I do hope you’ll pardon this little touch of nerdiness as I explain the concept:
In the world of role-playing game Dungeons and Dragons, there is a well-known monster known as the Mimic. The Mimic, at first glance, looks like an ordinary treasure chest—much like one your adventuring party may have opened earlier that day. However, if anyone falls for the trick and attempts to open the Mimic chest, they’re greeted by a savage attack via a prehensile tongue and rows upon rows of razor-sharp teeth. These monsters are considered a staple trap in dungeon design, perfect for attracting the greedy and unobservant thief.
Being in charge of your enterprise’s IT security may not feel as fantastical as being in charge of a magical dungeon, but the principles are actually the same: you have treasure (databases) you want to protect and select traps (cybersecurity) to protect it. Topping off the comparison, endpoint security, intrusion detection services (IDS), and SIEM solutions actually do have their own Mimic-like tool: the honeypot.
What is the Honeypot?
Much like the mimic, the honeypot is a decoy with a compelling lure for the greedy and unobservant hacker: it’s designed to look like a functioning replica of your enterprise’s servers and databases. But while the data within the honeypot looks real, it’s actually completely isolated from the real server and can be closely monitored by your IT security team.
The titular “honey” of the honeypot is that this fake server has much weaker security protocols than your actual network. For example, the passwords to gain access to the honeypot network may be childishly simple. This will entice hackers looking for an easy score, deceiving them into taking the easy route instead of the much harder route to the actual network. Thus the trap is sprung.
Cybersecurity analysts can use the hacker’s behavior on the decoy servers to detect threats preemptively and discover the security holes that allowed them access. With this knowledge, your IT security team can deflect both the current attack and fortify the means to deflect future attacks.
There are actually two kinds of honeypot: the research honeypot and the production honeypot.
The research honeypot is designed to perform close analysis on hackers’ behaviors, learning their infiltration tactics and threat progression. This provides cybersecurity analysts the data to design better cybersecurity protections in the future. The honeypot’s data can also help them track stolen data through normally unseen channels and discover malicious network connections.
The production honeypot is the fully-fledged network decoy, complete with fake data caches to distract hackers. It provides security teams the time to find the threat, mitigate it before it reaches the real network, and record evidence for future prosecution.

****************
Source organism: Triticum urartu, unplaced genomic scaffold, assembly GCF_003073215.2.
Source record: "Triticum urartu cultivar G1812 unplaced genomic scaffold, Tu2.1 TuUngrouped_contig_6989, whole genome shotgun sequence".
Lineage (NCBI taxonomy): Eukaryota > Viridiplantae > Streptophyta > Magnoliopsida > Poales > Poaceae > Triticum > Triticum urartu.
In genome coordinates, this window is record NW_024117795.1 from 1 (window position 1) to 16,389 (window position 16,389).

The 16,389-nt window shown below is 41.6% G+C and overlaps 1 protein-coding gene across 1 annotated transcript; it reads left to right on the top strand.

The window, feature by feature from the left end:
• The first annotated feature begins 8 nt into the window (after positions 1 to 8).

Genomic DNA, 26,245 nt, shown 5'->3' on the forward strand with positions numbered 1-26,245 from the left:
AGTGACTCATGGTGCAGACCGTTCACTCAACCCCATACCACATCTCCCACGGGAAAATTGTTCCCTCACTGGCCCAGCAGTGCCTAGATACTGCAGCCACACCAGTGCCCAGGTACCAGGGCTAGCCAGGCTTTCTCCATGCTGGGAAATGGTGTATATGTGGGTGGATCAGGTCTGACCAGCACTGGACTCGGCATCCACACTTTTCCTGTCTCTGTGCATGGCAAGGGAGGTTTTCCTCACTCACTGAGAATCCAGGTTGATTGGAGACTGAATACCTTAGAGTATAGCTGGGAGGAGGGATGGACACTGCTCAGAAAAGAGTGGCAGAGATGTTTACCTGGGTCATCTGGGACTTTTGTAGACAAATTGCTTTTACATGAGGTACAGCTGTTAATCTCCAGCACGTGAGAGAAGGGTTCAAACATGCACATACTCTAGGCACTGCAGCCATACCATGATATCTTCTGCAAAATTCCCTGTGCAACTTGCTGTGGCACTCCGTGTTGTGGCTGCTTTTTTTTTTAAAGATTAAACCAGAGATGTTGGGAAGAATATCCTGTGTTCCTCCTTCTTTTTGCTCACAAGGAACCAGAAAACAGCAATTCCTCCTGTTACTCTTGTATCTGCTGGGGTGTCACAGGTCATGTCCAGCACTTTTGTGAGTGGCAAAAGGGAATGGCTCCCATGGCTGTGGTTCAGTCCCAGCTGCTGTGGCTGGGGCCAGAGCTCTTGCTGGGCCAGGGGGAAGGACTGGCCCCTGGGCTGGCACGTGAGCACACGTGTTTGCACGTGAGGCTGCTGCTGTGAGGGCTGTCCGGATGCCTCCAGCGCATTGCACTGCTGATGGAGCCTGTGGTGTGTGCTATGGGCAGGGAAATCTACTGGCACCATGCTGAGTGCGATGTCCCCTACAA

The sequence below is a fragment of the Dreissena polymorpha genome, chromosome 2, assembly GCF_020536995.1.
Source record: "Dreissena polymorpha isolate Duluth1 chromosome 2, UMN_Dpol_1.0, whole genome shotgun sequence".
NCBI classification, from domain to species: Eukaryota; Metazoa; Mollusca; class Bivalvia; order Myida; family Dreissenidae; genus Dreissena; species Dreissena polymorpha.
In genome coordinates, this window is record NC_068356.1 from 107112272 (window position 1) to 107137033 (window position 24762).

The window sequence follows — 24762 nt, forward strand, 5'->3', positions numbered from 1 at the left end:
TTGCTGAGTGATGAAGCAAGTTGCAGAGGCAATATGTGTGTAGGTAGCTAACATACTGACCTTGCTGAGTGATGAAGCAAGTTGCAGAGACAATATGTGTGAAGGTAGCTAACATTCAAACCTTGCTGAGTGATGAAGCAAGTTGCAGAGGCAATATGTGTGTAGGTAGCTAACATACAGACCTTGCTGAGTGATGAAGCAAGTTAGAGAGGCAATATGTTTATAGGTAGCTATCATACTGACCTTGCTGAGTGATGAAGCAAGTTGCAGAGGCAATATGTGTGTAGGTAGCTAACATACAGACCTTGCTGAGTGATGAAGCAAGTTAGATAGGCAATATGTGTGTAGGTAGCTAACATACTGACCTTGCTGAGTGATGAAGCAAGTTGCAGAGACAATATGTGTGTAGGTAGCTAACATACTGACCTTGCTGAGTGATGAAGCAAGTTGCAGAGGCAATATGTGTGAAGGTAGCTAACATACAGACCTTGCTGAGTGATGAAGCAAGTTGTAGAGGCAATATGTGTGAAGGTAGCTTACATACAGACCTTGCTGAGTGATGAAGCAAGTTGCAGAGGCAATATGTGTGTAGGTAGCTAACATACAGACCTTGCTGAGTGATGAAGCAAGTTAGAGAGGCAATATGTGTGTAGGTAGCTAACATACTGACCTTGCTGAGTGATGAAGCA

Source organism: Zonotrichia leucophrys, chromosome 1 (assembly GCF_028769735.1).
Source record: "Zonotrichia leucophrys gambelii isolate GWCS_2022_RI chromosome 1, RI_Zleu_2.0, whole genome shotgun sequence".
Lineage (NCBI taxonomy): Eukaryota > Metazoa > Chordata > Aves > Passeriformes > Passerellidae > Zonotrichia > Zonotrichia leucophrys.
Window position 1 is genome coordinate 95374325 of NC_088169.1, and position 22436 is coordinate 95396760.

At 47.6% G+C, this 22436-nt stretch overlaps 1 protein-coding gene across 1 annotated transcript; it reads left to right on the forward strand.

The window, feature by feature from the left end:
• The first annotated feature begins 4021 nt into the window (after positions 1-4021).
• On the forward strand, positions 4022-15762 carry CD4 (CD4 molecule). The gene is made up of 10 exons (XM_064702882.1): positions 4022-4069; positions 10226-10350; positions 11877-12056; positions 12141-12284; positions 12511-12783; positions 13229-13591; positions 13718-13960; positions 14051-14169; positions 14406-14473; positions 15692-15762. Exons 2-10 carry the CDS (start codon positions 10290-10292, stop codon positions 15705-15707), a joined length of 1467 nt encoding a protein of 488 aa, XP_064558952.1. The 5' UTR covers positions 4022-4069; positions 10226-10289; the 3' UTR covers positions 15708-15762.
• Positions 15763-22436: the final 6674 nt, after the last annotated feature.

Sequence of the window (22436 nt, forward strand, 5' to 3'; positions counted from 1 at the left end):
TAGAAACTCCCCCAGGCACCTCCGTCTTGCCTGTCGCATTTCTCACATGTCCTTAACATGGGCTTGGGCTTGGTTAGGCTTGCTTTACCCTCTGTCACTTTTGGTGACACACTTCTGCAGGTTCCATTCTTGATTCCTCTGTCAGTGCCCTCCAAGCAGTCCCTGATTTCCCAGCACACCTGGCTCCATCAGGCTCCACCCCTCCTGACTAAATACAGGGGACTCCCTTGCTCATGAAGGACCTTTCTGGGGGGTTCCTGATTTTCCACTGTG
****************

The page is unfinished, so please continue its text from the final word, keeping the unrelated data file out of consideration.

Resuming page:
How Does the Honeypot Work With Other Solutions?
A honeypot is a detection tool rather than a preventative solution; it works best when paired with endpoint security, an introduction detection system, and/or SIEM. The honeypot can gather threat information that by default has slipped past traditional preventative solutions—signatureless malware, fileless malware, and zero-day attacks. It can also help SIEM solutions’ logging capabilities for more comprehensive investigations and more accurate alerts.
The latter is especially important: a properly designed honeypot will only be found by a malicious threat actor rather than a legitimate user. Therefore, an SIEM solution with a honeypot can distinguish between a false positive and a real threat far more easily than a solution without one.
High-Interaction or Low?
You can deploy either a high-interaction or a low-interaction honeypot on your network. The latter may not be the most sophisticated of decoys, but they are easier to deploy and manage. The former, because it is a near-perfect replication of your real network, can give your IT security team much more accurate data on how a threat unfolds and how a hacker behaves. However, it requires more time and energy to deploy properly. You will need to examine your resources carefully and deploy the proper decoy for your enterprise.
What are the Drawbacks to the Honeypot?
Unlike the Mimic, honeypots generally don’t have teeth to actually remove a detected threat—hence its needs other solutions to support it. If you do configure your honeypot to strike back against attackers, know that liability issues surrounding counterattacks from honeypots is a murky area of the law. You may end up in more trouble than your hacker.
Decoys that encourage hackers to access the root access of the endpoint—which can provide analysts with extremely valuable data—can easily backfire if it accidentally allows the hacker into the network proper. Make sure you have the right configuration and that it is monitored for any loopholes.
Latest posts by Ben Canner (see all)
- Why Behavioral Analytics Matter to Enterprise Cybersecurity - August 22, 2019
- How to Improve Your Enterprise’s SOC Efficiency - August 20, 2019
- Why Due Diligence Matters to Determining Third-Party Risk - August 15, 2019